The Sea of Galilee – let this be the starting point for our wanderings around the land that was home to Jesus and his disciples.
Tiberias is the town from which most of today’s visitors make the start to their appreciation of the area. A short boat trip across the water to Capernaum is a high spot: half way over the skipper orders, “Stop engines.” You just drift in the intoxicating silence.
The Israelis have taken great care to ensure that no sign of the modern world, such as telephone wires, is allowed to disturb the serenity. Green hillsides slope down to the water’s edge and you gradually realise that the picture before you is exactly the same as that seen by Jesus whenever he joined his friends in their fishing boats. Magical.
You leave the boat at Capernaum, the home of the disciples and the place associated with much of the teaching of Jesus. There stand the remains of the synagogue built in the period of Roman occupation: up that street used to stand the house of Peter and his mother. Few places are so redolent of Jesus and his followers. At any moment you may turn a corner and expect to find a group of them listening to one of the marvellous parables.
The New Testament comes alive
The New Testament comes alive when you stroll through this region. In this area are to be found churches associated with the miracles and teachings of Jesus, including my favourite, The Church of the Beatitudes, which stands on the site of the Sermon on the Mount.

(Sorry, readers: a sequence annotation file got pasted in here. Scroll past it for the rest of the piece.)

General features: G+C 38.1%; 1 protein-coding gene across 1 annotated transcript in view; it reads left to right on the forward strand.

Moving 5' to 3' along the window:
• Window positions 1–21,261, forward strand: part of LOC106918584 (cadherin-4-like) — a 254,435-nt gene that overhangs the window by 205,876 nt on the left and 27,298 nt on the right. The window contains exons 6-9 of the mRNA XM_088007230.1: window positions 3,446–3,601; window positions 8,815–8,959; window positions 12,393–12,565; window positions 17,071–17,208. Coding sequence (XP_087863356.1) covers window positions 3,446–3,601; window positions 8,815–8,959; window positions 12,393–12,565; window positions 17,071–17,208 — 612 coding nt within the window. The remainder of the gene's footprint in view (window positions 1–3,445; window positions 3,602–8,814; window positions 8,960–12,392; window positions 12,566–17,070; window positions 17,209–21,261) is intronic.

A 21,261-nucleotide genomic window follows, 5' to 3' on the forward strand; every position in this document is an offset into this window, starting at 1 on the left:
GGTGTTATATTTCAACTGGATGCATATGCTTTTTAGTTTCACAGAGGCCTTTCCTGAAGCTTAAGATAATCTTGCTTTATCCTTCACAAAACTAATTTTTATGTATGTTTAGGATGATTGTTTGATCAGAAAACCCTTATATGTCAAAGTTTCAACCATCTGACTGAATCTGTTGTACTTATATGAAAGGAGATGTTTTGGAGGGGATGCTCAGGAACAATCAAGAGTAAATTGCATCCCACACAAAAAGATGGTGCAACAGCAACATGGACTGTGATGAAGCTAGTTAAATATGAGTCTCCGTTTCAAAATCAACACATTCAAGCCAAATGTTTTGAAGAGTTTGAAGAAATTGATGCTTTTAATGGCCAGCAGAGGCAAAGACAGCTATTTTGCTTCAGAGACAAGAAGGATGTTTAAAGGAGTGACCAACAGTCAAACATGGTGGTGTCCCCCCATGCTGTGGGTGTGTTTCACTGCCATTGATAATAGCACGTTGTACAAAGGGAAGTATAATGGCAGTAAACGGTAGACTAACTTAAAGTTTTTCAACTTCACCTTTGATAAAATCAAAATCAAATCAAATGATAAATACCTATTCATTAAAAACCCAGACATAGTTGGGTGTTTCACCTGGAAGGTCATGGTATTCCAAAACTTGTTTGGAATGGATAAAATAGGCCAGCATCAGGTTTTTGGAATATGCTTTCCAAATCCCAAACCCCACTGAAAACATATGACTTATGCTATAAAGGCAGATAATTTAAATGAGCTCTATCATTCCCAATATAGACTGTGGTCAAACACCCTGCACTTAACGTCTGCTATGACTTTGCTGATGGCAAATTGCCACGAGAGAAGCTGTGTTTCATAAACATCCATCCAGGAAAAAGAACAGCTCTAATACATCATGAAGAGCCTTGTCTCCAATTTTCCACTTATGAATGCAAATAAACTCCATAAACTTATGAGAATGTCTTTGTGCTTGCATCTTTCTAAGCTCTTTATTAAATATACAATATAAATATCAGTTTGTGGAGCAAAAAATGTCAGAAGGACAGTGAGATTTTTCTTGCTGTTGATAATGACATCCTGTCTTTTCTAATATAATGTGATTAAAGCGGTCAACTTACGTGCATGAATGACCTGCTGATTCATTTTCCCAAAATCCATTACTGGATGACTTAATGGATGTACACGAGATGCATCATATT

As it is on the top of the hill overlooking the northern end of the Sea of Galilee the view from the garden behind the church shows the sun’s rays shining from the south on the entire stretch of water.
What you see is a vista of shimmering sea surrounded by gently sloping green hill slopes. To my mind it is the finest view in all of Israel.
Not all Garden of Eden stuff
Mind you, it is not all Garden of Eden stuff here in the more northerly parts of the terrain.
On one of my visits my school party and I spent a few nights in the guesthouse of the Kibbutz Kfar Giladi, very close to the border with Lebanon. As we wandered around the grounds after returning from a trip to Nazareth we noticed there were numerous small mounds, each surmounted by a metal chimney.
“What are they, sir?” I was asked.
Not knowing the answer, I agreed to find out. To my surprise I found they were bomb shelters. During the conflict with Lebanon they had been forced to make their children live underground, because the Lebanese, who occupied the higher ground, used to train their binoculars on the kibbutz and open fire on any unsuspecting movement they observed, using mortars. “Love your enemy as yourself.”
The head of the kibbutz and his staff tried to give our children a better reminder of those shelters by organising a disco for them one evening in the largest of them. Strictly Come Dancing, not Killing.